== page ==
Joined: Sep. 2007
|Quote (Wesley R. Elsberry @ Jan. 16 2008,00:05)|
|I've driven in Boston, and I'm still among the living.|
There can be no greater demonstration of driving skill!
WRT to ideas
I want to mention a History Channel program I saw recently. (Yeah, yeah, I know, it's the History Channel. Worse, it was an episode of History's Mysteries, but even a comic book can provide food for thought!) The episode discussed a folklorist's efforts to understand what significance, if any, the Hellenes of the Classical period ascribed to the Pliocene and Miocene fossils abundant on the Greek mainland and many of the Agean islands. She discovered several lesser-known historians of the Classical, and later Roman, period describing the giant bones of the heros, demi-gods, and monsters of Greek mythology. One ancient account relates the story of how Spartans, following counsel from the Oracle at Delphi, searched the Agean seeking the bones of Orestes, son of Agamemnon. Eventually, they found several bones, including a huge femur -- nearly 3 feet long -- that simply had to be Orestes's. These were sent to Sparta and Sparta became the most powerful City-State in the Hellene world.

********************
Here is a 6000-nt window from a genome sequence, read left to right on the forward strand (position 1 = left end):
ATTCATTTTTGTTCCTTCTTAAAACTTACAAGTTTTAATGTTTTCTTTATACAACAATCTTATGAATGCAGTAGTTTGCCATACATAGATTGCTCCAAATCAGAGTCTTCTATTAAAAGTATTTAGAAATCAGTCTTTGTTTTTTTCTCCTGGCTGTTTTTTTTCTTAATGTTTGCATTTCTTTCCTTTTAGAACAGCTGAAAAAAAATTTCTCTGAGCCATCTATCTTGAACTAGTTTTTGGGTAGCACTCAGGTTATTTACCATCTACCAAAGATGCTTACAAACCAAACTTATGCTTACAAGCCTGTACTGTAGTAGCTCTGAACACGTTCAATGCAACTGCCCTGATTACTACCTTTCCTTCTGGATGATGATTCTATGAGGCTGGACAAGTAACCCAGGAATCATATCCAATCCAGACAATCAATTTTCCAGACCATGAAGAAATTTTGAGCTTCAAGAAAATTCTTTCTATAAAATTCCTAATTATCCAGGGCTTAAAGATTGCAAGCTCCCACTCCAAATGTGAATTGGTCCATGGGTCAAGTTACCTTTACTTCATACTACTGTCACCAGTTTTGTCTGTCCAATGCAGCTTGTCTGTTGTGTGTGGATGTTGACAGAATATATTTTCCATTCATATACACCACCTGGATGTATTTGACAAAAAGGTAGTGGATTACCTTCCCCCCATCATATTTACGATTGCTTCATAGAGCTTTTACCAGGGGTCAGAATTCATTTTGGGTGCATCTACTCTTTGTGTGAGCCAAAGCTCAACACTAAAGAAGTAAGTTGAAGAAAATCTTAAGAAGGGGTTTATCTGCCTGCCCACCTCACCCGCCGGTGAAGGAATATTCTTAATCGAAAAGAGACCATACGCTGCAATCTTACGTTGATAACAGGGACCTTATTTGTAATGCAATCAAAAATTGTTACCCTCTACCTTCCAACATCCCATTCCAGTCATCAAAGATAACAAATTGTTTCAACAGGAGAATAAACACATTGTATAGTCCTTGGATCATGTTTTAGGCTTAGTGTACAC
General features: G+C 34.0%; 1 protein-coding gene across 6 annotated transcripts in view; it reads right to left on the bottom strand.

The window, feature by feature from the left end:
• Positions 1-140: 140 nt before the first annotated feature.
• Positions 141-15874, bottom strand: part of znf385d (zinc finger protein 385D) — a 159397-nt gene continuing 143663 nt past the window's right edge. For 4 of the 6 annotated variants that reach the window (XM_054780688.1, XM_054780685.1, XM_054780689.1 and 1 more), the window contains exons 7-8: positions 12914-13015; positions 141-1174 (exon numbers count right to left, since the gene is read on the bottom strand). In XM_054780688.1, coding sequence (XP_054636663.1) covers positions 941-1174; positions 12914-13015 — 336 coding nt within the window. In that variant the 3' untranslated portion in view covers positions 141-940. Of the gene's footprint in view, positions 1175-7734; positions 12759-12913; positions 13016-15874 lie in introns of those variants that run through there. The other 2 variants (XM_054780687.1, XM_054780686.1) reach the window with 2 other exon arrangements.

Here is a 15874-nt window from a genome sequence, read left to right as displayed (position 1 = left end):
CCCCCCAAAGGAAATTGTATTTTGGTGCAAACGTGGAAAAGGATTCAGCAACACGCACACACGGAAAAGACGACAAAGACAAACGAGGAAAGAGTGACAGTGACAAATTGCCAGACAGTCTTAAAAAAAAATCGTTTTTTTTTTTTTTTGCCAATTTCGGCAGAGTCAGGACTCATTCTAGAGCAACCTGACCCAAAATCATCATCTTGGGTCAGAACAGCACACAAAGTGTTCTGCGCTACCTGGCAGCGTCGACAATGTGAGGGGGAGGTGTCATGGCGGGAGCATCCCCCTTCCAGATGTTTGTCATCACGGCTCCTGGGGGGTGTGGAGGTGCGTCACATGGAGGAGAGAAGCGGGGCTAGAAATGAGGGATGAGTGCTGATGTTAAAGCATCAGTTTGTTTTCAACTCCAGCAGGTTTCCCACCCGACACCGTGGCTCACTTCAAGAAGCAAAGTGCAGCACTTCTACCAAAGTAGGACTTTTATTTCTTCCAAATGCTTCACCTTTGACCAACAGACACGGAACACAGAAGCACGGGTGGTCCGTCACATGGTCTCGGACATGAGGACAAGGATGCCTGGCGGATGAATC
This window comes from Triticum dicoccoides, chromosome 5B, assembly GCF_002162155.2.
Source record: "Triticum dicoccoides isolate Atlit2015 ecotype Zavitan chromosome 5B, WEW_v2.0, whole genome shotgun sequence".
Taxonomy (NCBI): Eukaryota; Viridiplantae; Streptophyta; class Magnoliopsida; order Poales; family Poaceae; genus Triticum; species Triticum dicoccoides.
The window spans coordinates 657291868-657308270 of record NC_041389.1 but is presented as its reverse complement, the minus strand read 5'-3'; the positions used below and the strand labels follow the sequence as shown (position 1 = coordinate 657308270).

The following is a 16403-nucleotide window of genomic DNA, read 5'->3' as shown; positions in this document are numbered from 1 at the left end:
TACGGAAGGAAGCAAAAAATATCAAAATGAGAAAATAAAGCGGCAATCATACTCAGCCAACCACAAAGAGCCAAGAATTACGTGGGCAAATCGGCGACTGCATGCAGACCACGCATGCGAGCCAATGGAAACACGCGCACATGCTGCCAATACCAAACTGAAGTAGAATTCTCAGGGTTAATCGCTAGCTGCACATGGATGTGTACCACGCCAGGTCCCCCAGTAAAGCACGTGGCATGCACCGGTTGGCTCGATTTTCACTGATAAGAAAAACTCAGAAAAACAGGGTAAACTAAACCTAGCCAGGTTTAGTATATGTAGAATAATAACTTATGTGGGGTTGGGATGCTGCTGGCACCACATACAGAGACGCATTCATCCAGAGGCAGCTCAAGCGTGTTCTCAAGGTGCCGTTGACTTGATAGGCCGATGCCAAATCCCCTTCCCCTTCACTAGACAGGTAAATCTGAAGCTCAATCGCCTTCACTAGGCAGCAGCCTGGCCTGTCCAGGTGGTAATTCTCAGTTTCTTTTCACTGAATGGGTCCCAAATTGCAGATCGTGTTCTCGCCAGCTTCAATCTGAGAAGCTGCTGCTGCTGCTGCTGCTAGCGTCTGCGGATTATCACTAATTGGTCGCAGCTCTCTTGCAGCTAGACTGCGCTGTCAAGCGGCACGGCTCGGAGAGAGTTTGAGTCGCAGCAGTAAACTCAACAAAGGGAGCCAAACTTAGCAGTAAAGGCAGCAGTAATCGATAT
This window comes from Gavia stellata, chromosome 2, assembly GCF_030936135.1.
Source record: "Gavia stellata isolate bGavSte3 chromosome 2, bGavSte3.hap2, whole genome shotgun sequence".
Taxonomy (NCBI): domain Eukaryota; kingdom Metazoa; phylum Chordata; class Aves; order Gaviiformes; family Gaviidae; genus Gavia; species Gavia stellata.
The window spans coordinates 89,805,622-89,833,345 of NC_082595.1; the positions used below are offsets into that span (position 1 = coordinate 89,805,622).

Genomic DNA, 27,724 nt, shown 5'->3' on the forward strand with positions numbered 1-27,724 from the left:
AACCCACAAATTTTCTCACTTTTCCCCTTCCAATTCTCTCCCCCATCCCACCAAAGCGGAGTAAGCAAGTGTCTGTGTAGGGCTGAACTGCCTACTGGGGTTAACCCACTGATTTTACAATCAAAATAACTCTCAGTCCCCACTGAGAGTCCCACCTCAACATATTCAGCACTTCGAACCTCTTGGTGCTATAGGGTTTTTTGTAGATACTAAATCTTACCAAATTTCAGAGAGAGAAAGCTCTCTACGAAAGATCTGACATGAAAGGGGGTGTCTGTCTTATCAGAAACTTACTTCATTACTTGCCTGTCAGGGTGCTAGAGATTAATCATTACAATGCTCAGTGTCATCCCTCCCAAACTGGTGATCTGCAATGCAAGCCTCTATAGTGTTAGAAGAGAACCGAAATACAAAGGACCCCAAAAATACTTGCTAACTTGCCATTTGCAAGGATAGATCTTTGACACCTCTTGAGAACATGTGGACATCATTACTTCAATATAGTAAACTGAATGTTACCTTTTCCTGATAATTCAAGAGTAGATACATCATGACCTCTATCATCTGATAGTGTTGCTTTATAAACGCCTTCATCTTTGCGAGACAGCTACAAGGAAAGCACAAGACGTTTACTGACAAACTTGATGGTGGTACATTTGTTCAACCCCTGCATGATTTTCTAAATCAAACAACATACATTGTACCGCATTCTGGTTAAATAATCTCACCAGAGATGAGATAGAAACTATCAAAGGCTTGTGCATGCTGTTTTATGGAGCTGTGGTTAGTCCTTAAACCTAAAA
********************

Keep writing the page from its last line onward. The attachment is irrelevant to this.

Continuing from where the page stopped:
|...based on well-accepted theories backed by factual evidence...|
More interesting, the folklorist reviewed notebooks from several archaeological excavations of ancient Greek temples. Even as late as 1978, archaeologists presumed that the ancients would not recognize the organic origin of fossil bones. Thus, when mammoth, wooly rhino, and other Pliocene/Miocene bones were found at these excavations, they were noted on the anomolies (sp?) page, and the bones were discarded!
The point of all my blabbering is that the Greeks, and later the Romans, actually had evidence for their so-called myths! Of course, their interpretation of the evidence was wrong as all we God-fearing Christians know, but still in the context of the times, they had the goods. I have wondered, since this show, whether there was more than the nomadic nature of the early Jewish tribes that underlay the prohibition against worshiping "idols."